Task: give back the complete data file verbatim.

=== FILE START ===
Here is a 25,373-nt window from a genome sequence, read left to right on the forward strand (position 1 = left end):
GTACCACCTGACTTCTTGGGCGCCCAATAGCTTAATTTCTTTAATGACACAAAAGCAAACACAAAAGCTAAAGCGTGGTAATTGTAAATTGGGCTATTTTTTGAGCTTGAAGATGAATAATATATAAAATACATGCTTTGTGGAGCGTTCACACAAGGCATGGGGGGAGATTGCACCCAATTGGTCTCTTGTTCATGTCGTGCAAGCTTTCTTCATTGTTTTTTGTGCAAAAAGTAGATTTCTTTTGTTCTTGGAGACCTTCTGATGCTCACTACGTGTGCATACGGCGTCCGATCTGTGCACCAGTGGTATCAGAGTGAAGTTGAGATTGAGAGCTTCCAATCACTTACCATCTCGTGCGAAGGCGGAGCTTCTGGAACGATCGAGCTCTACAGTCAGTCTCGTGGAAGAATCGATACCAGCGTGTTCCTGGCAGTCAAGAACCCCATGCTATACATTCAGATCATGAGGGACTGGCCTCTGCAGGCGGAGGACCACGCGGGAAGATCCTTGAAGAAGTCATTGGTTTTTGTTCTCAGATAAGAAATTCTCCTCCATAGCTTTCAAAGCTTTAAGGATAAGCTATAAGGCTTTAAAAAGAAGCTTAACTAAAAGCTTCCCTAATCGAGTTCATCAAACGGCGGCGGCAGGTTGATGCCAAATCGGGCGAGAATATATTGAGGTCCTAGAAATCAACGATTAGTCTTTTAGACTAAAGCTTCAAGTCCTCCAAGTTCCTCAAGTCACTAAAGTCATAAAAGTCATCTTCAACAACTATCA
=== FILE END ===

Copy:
Here is a 25,373-nt window from a genome sequence, read left to right on the forward strand (position 1 = left end):
GTACCACCTGACTTCTTGGGCGCCCAATAGCTTAATTTCTTTAATGACACAAAAGCAAACACAAAAGCTAAAGCGTGGTAATTGTAAATTGGGCTATTTTTTGAGCTTGAAGATGAATAATATATAAAATACATGCTTTGTGGAGCGTTCACACAAGGCATGGGGGGAGATTGCACCCAATTGGTCTCTTGTTCATGTCGTGCAAGCTTTCTTCATTGTTTTTTGTGCAAAAAGTAGATTTCTTTTGTTCTTGGAGACCTTCTGATGCTCACTACGTGTGCATACGGCGTCCGATCTGTGCACCAGTGGTATCAGAGTGAAGTTGAGATTGAGAGCTTCCAATCACTTACCATCTCGTGCGAAGGCGGAGCTTCTGGAACGATCGAGCTCTACAGTCAGTCTCGTGGAAGAATCGATACCAGCGTGTTCCTGGCAGTCAAGAACCCCATGCTATACATTCAGATCATGAGGGACTGGCCTCTGCAGGCGGAGGACCACGCGGGAAGATCCTTGAAGAAGTCATTGGTTTTTGTTCTCAGATAAGAAATTCTCCTCCATAGCTTTCAAAGCTTTAAGGATAAGCTATAAGGCTTTAAAAAGAAGCTTAACTAAAAGCTTCCCTAATCGAGTTCATCAAACGGCGGCGGCAGGTTGATGCCAAATCGGGCGAGAATATATTGAGGTCCTAGAAATCAACGATTAGTCTTTTAGACTAAAGCTTCAAGTCCTCCAAGTTCCTCAAGTCACTAAAGTCATAAAAGTCATCTTCAACAACTATCA